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Reading the etymology of fiend propelled me to read Univ. Texas's page on the PIE etymon     pē(i)-, pī-     'to hurt, scold, shame', whose Semantic Fields are stated as:

to Harm, Injure, Damage; Shame (n).

Under this PIE etymon, I saw the Latin adverb paene listed; but per Wiktionary, it does not connote or denote any negativity or injure or shame. So why was paene assigned to this PIE etymon?

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    This does seem a strange one. I hope somebody knows and can answer, 'cause now I'm curious. – Joel Derfner Apr 12 '16 at 10:14
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    A possible clue is English hardly, which shows a semantic shift from "with difficulty" to "almost". "With difficulty" and "with pain" aren't far apart. – TKR Dec 4 '16 at 19:33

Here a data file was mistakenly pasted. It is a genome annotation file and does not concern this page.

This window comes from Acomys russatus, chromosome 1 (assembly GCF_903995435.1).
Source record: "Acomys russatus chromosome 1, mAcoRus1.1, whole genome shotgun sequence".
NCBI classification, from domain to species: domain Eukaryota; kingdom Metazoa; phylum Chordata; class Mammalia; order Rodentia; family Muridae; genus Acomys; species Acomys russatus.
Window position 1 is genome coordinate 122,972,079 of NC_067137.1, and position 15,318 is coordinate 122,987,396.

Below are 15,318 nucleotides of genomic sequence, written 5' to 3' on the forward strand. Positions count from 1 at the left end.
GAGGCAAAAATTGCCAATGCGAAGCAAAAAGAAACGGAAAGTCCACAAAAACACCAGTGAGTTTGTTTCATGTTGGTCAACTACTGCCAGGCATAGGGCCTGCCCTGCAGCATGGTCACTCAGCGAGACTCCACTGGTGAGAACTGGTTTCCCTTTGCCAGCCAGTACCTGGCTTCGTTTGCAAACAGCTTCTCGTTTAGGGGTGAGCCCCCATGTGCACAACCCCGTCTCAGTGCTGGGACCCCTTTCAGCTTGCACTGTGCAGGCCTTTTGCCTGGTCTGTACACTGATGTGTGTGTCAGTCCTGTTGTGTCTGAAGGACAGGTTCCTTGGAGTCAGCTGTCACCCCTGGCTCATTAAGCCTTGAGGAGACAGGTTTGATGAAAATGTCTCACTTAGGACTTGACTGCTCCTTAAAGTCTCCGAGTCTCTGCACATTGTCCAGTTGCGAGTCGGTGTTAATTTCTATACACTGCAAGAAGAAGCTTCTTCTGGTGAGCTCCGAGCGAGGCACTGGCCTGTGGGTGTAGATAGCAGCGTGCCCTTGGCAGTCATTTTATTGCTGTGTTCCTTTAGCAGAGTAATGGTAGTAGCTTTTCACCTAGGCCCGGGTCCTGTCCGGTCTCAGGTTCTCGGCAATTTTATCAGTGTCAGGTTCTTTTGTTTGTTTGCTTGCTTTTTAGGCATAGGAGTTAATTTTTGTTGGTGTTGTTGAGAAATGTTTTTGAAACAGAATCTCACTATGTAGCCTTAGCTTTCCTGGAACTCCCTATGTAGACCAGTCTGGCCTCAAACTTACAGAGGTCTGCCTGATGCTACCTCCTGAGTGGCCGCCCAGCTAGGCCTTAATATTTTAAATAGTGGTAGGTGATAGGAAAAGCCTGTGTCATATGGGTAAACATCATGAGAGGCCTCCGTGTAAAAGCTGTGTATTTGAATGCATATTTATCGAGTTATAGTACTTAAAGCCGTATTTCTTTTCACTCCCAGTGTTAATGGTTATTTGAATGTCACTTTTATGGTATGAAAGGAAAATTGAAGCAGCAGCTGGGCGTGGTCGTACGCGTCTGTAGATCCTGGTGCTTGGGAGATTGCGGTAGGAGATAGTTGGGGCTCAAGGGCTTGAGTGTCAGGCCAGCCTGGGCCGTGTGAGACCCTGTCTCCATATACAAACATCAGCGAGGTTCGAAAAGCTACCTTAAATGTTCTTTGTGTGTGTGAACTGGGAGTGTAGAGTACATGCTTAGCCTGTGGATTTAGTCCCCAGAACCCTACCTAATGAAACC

• Possible duplicate of Why is "paeniteo" considered more correct than "poeniteo"? – C. M. Weimer Dec 4 '16 at 21:04
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    The etymology of paene is unknown and contested. de Vaan summarizes the suggestions on record (including the derivation from *piH-) and shows that they are all untenable. – fdb Dec 4 '16 at 23:39
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Because this etymology means that paene would be related to paenitet (as, indeed, the Oxford Latin Dictionary indicates it is), I should think that the connection is something along these lines:

If one thing is 'almost' another thing, it falls short of that thing in some essential quality, the full possession of which would make it wholly that thing; therefore, it's 'damaged' or 'causes dissatisfaction' (one of the definitions of paenitet in OLD) vis-à-vis that thing.

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